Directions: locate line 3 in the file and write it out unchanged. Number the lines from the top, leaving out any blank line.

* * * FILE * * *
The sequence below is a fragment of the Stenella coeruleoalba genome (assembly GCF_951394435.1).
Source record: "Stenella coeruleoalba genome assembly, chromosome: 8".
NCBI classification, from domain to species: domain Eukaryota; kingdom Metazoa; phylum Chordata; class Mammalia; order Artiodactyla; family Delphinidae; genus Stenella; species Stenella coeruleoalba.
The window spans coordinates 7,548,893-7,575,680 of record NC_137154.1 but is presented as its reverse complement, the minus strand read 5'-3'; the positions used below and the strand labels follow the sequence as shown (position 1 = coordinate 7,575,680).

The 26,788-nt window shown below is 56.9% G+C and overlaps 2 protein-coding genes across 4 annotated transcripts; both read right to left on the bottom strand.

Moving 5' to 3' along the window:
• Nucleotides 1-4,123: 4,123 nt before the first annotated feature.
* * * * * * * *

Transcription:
NCBI classification, from domain to species: domain Eukaryota; kingdom Metazoa; phylum Chordata; class Mammalia; order Artiodactyla; family Delphinidae; genus Stenella; species Stenella coeruleoalba.